My friend Molly, a fellow book-obsessed blonde, is responsible for recommending many an excellent book to me [I loved-and wrote about-Her, and am anxiously awaiting my copy of The Sellout in the mail]; it was only natural that she write the next guest review. I’ve been deliberating whether or not I should read Primates of Park Avenue since it sold out on its release day at my local Barnes & Noble, so I was thrilled when Molly offered to review it! Read on for her thoughts:
Say what you will about Manhattan—its filth, its crowds, its public urination, etc.—but you cannot deny that it is a fascinating conglomeration of different cultures and social archetypes. You have the Yuppies and Hipsters dwelling on the Lower East Side, the Wall Street hotshots in the Financial District, the suffering artists infiltrating West Village Coffee Shops, and of course, Upper East Side well-to-dos.
What first compelled me to read Primates of Park Avenue, an anthropological memoir of a mother raising two boys in the über competitive streets of the UES, was my own introduction and immersion into this unique social atmosphere. After my freshman year of college, I spent a summer nannying for a family that called 88th and Park home. On paper, they certainly fulfilled the criteria about which Wednesday Martin gripes in her book: the father worked at a top-tier investment bank and the mother had a highly successful career of her own. To my surprise, however, I found the families I encountered in Manhattan’s most elite neighborhood not all that different from those I worked for back in Wisconsin or during a summer spent in Nantucket. The UES residents faced the same fears, realities, and challenges—even if they did have added amenities like drivers, staff, and Birkin bags. My point is, I felt Martin’s detailed dissection of her intimidating social circle to be slightly unfair.
Primates of Park Avenue begins by chronicling Martin’s move from lower Manhattan to her new home on the Upper East Side. She elides no detail about the trials and tribulations of finding an apartment and her subsequent transformation into a mother who, once adamant about sending her boys to public school, suddenly craves private schooling, tutors, and high-end designer clothing. I cackled as she satirized women who receive “wife bonuses”, or yearly monetary rewards for being diligent spouses, and delved into her all-encompassing Physique 57 obsession. The book is witty, it’s relatable, and it taps into the ever so fascinating world of the Upper East Side—you can’t help but to be intrigued.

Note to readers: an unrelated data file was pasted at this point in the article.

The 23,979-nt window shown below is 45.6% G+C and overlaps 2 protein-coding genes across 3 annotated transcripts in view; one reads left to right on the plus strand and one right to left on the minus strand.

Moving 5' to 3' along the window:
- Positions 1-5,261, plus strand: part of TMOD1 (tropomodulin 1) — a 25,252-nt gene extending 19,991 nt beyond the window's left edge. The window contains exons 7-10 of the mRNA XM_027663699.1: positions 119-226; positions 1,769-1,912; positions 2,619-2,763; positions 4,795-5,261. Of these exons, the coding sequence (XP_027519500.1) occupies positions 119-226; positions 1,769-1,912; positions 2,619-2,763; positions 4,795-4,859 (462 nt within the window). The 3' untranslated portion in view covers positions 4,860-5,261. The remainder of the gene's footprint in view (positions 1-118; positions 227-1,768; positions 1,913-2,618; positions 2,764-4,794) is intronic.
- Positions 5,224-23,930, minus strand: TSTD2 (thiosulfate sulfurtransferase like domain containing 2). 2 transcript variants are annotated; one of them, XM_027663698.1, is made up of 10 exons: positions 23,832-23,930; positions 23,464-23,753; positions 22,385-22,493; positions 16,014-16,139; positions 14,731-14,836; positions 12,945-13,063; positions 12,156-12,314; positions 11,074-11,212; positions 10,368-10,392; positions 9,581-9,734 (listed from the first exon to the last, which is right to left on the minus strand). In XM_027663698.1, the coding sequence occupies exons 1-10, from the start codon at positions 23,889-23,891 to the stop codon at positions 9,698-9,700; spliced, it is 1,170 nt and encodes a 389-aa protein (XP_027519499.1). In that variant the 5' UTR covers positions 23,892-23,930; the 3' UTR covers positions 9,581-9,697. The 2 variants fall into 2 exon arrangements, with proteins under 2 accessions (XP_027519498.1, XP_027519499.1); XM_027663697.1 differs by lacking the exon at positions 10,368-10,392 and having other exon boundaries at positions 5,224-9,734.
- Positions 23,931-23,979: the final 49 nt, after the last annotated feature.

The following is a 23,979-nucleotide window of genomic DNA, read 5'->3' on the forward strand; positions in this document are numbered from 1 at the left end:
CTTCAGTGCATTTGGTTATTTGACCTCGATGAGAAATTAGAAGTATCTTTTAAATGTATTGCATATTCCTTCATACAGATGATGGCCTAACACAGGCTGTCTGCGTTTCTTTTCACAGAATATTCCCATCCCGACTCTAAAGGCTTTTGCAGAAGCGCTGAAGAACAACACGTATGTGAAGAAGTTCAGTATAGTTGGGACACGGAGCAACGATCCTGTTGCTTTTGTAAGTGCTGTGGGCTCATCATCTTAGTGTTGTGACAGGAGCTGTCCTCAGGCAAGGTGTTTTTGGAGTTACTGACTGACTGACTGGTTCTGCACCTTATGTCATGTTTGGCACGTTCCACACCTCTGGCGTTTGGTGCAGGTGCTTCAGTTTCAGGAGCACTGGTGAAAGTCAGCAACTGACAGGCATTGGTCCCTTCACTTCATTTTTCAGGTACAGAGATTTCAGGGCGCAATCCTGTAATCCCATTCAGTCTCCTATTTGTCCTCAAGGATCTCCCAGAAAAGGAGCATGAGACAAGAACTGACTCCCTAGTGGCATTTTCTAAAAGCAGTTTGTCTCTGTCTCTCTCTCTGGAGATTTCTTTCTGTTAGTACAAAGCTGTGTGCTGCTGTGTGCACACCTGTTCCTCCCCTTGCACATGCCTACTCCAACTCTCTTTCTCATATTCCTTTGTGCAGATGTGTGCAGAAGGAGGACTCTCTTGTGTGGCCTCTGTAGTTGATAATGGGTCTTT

I did, however, find Martin’s memoir to be crassly one-sided; it is hardly a fair “anthropological study” by any standards. She compares these women, many of which are not all that different from herself, to primates living in a prehistoric jungle. At first, the metaphor is clever and entertaining, but it quickly becomes kitschy, bordering on offensive. For starters, it irked me that Martin is, to a tee, the exact portrait of the woman she vilifies. She is thin, blonde, exercise-obsessed, and wants the absolute best for her children. Not to mention, she ends up sending her husband to a whole ‘nother country to procure her a coveted Birkin bag. From a feminist standpoint, I do not agree with her disparaging of other women who, just like her, will stop at no lengths to give their children the best lives imaginable—even if that means hiring a tutor for their nursery school interviews. I fully acknowledge the ridiculousness that accompanies the unimaginable wealth and over the top spending rampant among Upper East Siders, but I do take issue with the undertones of judgment and caricature-ing of other women. Would Martin imbue the same snarkiness had she been chronicling a foreign culture in, let’s say, Western Africa?
She mocks every practice and principle of her new world, from the play date culture to the Botox bonanza, and I must admit, she has some great one-liners; it is definitely worth the read—especially if you are looking for some good beachside entertainment. That said, it’s a piece of literature that you are definitely going to want to take with a grain of salt. If you are looking for a Tolstoy-eque historical piece, then leave Primates of Park Avenue on the shelf.
Ed. Note: those looking for a lighthearted take on the ‘Upper East Side’ mom should also check out Jill Kargman’s hilarious new show, Odd Mom Out. The season finale airs tomorrow.